The Medicare, Medicaid and SCHIP Extension Act of 2007 includes mandatory reporting and registration rules for business entities that make payments to Medicare beneficiaries under self-insurance plans. The new rules amend the Medicare Secondary Payer (MSP) Law, which ensures that Medicare only pays for healthcare expenses secondary to any primary coverage that may apply.

Deadlines for registering and reporting are quickly approaching (March), and there are substantial penalties for failing to report. The following provides an overview of the MSP Law and the new rules.  

The MSP Law  

In general, the MSP Law: (i) designates CMS as the secondary payer to certain primary plans that cover services provided to Medicare beneficiaries; (ii) prohibits CMS from making payments for Medicare-covered services if payment has been made, or can reasonably be expected to be made, by a primary plan; and (iii) allows CMS to recover a payment made on behalf of a Medicare beneficiary, when the beneficiary later receives payment on the same claim from a primary payer.

The new rules amend the MSP Law to identify situations in which CMS is a secondary payer by adding mandatory reporting rules and imposing penalties for noncompliance.

Who Must Register and Report?  

Under the new rules, any business entity which is self-insured – e.g., professional liability, general liability, health plans, workers compensation, etc. – must register and report as Responsible Reporting Entities (or “RREs”). An RRE can contract with a third party to act as an agent of the RRE for reporting.

What Must be Reported?

RREs must report to CMS the identity of any Medicare beneficiary whose illness, injury, incident or accident was at issue in a claim paid by an RRE, subject to certain reporting thresholds (see website at end for details).

The following are just a few examples of payments that need to be reported: (i) Reimbursement by an employer to an employee who is a Medicare beneficiary for healthcare expenses under the employer’s self-insured health care plan;

(ii) Payments by an employer to an employee (who is a Medicare beneficiary) for injuries covered by the employer’s self-insured workers’ compensation program;  

(iii) Payments by a Company to a Medicare beneficiary who is injured on the Company’s premises, pursuant to the Company’s self-insured general liability plan; and

(iv) Payments by a healthcare facility to a Medicare beneficiary who alleged malpractice, pursuant to the facility’s self-insured professional liability program.

Medicare beneficiaries include not only elderly persons (65+), but also individuals with endstate renal disease and certain disabled individuals. To ensure accurate reporting, RREs must implement a procedure to determine whether an injured party is a Medicare beneficiary. An RRE should confirm whether or not a person, to whom a payment is made under its self-insurance program, is a Medicare beneficiary by querying CMS on a regular basis, up to once per calendar month.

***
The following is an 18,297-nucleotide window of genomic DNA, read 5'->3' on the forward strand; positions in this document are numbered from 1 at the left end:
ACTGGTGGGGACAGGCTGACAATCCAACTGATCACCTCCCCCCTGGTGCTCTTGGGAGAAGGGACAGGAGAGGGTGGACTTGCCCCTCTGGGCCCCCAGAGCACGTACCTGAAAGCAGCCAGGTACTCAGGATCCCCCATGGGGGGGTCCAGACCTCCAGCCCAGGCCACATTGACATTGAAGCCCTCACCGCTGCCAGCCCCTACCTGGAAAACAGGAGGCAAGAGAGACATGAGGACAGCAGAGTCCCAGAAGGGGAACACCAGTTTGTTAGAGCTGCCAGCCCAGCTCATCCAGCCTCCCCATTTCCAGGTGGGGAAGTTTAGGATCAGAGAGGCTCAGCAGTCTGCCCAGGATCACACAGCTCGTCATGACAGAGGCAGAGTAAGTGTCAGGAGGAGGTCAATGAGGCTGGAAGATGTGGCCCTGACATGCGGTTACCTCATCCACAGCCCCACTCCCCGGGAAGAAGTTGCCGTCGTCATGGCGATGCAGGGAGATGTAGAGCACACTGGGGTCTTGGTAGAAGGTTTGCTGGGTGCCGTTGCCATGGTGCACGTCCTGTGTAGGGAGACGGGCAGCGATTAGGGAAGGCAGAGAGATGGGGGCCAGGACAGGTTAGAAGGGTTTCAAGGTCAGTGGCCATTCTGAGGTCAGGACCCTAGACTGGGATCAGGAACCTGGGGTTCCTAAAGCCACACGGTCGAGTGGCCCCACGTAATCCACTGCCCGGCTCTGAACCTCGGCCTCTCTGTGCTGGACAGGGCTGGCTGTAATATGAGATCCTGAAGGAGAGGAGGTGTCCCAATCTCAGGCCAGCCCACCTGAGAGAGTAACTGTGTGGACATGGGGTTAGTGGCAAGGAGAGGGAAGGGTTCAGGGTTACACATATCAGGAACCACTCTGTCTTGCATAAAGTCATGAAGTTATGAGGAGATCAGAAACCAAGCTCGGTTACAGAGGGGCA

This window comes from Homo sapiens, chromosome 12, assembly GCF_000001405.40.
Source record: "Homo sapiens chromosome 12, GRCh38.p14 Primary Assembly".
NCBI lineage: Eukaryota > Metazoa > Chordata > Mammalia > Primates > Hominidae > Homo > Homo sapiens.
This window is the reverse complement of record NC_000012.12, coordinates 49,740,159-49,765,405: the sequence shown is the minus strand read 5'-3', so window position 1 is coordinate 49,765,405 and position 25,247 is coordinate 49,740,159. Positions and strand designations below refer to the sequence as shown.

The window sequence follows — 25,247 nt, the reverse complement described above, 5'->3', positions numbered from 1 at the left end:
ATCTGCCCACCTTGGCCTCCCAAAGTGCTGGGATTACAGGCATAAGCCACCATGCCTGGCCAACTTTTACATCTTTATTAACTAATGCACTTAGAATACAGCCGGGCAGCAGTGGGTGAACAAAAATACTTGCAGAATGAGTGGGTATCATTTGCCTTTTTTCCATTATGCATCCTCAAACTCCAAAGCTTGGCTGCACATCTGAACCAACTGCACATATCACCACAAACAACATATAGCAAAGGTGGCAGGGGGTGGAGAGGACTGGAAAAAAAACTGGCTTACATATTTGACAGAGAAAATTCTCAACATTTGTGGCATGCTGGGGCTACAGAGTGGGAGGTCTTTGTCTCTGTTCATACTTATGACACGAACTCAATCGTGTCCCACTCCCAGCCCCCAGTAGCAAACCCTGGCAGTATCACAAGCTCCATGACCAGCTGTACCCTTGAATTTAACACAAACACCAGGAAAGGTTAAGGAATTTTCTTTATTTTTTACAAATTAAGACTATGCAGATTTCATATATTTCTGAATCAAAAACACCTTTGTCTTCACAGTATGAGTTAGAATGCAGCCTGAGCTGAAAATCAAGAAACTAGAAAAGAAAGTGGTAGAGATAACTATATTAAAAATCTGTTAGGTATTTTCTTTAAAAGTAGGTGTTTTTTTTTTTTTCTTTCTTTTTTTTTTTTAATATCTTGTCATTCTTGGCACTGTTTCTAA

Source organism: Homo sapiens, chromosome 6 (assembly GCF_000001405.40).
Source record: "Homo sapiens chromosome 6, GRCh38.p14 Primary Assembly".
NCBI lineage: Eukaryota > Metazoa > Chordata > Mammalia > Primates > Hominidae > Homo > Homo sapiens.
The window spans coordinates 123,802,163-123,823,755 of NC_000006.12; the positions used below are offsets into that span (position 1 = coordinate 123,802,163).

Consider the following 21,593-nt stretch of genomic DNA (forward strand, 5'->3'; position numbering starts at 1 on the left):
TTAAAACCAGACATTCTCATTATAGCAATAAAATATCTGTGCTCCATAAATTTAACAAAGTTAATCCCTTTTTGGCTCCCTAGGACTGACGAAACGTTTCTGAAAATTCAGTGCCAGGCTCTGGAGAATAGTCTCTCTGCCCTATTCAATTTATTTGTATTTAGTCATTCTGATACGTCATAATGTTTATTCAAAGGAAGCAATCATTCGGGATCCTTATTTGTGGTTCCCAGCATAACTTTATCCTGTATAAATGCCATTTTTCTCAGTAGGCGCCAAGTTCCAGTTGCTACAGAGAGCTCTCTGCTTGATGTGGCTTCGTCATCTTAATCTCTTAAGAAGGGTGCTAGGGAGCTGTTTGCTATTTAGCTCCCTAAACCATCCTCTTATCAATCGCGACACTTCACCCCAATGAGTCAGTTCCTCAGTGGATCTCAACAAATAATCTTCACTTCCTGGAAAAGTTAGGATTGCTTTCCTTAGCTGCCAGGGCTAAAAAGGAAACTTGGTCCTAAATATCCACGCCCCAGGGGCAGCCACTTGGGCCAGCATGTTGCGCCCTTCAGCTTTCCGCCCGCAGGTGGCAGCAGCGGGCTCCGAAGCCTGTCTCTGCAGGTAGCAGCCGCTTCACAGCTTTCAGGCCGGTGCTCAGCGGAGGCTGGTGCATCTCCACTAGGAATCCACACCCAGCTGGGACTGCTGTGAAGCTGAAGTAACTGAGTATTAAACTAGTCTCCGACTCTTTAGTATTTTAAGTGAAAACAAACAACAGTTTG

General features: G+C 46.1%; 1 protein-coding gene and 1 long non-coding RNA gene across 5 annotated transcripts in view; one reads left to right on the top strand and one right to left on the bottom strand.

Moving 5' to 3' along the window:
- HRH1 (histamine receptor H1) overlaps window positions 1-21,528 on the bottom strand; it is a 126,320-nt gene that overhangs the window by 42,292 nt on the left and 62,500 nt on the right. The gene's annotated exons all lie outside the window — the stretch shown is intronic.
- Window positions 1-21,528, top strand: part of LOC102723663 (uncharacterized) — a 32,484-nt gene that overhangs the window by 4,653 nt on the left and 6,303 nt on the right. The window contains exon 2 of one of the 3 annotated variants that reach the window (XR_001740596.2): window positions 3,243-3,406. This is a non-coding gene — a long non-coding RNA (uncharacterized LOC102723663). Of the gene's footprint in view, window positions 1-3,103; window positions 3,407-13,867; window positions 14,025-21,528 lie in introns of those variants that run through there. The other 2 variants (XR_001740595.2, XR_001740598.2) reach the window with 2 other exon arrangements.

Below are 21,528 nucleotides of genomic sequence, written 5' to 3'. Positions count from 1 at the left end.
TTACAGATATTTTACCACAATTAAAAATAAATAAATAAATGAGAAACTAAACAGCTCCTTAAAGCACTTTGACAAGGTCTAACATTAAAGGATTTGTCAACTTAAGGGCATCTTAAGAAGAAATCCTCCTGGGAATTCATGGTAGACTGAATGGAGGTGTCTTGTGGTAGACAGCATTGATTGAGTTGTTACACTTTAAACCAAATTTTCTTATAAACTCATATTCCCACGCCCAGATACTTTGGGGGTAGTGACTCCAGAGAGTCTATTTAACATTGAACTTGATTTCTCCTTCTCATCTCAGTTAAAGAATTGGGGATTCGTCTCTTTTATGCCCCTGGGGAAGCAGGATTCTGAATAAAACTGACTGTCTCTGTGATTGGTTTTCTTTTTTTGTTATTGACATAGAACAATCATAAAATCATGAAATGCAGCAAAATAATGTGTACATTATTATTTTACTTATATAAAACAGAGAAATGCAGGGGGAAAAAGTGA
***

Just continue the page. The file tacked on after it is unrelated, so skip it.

When Must Reports be Submitted?  

The new rules require an RRE to register with CMS by September 30, 2009, although registration remains open indefinitely thereafter. Following registration, the RRE is required to test the submission process before any actual reporting may occur. The testing period is scheduled to end on March 31, 2010.

Once testing is completed, the RRE will be assigned a quarterly submission timeframe and must submit quarterly reports even if there is no payment information to report. The first submission will be an assigned window between April and June of 2010, during which the RRE will report First Quarter 2010 information. By July 1, 2010 all RREs must be submitting reports.

Penalties for Failing to Report  

A civil monetary penalty of $1,000 may be imposed against an RRE for each day of noncompliance for each Medicare beneficiary for whom the RRE was required to submit information. For example, if an RRE makes a payment to three (3)Medicare beneficiaries, but fails to report the payment for one (1) year, a penalty of $3,000 per day, over 365 days, could result in a total penalty of over $1 million.

What Steps Must an RRE Take?  

In order to comply with the new rules, any business entity which qualifies as an RRE (i.e., has one or more self-insurance programs), should take the following actions:

  1. Register with CMS, complete the testing process, and receive a submission timeframe. 
  2. Query CMS on a regular basis (i.e., once per month) to determine if any person to whom a payment is made under your selfinsurance program is a Medicare beneficiary whose information must be reported.  
  3. File a quarterly report with CMS based on your assigned timeframe. If there is no new information to report, you must submit an “empty” claim.  
  4. Update previously submitted reports, if necessary, on a quarterly basis.

For more detailed information regarding MSP reporting requirements (and the various thresholds and deadlines) visit: w.asp#TopOfPage